Potomac Inn Project’s Opponents Speak Up at Hearing; Supporters Hold Signs

Council hears testimony on proposal aimed at restricting country inns to rural areas


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Old Angler's Inn supporters hold up signs during a County Council hearing on country inn legislation.

Screenshot from Montgomery County Government broadcast

Out of about 10 people who spoke Tuesday afternoon at a County Council hearing, only two were in favor of a plan that benefited the Old Angler’s Inn.

But Mark Reges, the Potomac establishment’s proprietor, was confident that he had the audience on his side.

Reges came to the Rockville hearing carrying printed signs that read “We are all in for the inn” and handed them out to attendees. At one point, he shouted out from the audience asking his supporters to identify themselves.

“I felt like it was necessary for them (council members) to see that there’s a large swath of the Montgomery County community that does, in fact, support us,” he said.

Reges is hoping to generate opposition to council legislation that calls for tightening restrictions on the location of country inns, or rural dining establishments that also can include guest suites. The bill as written would likely derail Reges’ plans to open a new event venue next to the historic Old Angler’s Inn on MacArthur Boulevard, an outcome that would please several neighborhood groups opposed to the project.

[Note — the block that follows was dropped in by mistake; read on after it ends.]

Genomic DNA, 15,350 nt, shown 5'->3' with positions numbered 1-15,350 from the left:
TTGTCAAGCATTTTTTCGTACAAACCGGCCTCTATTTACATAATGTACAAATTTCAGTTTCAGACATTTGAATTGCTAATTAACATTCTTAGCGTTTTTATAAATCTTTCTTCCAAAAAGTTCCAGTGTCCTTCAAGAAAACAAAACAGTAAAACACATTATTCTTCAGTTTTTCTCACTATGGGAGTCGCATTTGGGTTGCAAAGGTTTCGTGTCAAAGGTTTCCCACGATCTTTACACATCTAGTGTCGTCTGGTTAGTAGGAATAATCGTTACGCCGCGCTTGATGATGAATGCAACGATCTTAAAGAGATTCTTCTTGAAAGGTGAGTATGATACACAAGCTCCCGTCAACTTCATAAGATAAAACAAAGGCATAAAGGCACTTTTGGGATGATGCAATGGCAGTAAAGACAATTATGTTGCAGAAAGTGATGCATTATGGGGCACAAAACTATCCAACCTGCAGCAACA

All nine council members have signed on to the legislation stipulating that opening a country inn in certain residential areas is only possible if the property borders an agricultural zone. Reges’ 7-acre site wouldn’t qualify, since it’s surrounded by residential zoning. 

With the public hearing completed, a council committee will now take up the country inn proposal in a work session.

“A country inn belongs in the country, not in the middle of a suburban community,” Keith Williams, president of the Civic Association of River Falls, told council members Tuesday.

Resident Lori Newsom said the existing inn already creates noise and disruption for neighbors; adding a banquet hall with four guest rooms would make matters worse.

“This new proposal will allow for longer parties. Sleepovers,” she said.

In the face of community pushback, Reges sought to rally his own following. His business recently sent out an email offering supporters rides to the council hearing, a free reception afterward and a $50 gift certificate. The inn owner said about 12 people took him up on the offer, but many others showed up at the council building on their own.

Council President Roger Berliner said many inn supporters were late in voicing their interest in testifying, so they weren’t allowed to speak. However, he invited them to submit their written comments to the council and assured them that officials will consider all perspectives. 

“The books aren’t cooked here,” he said.

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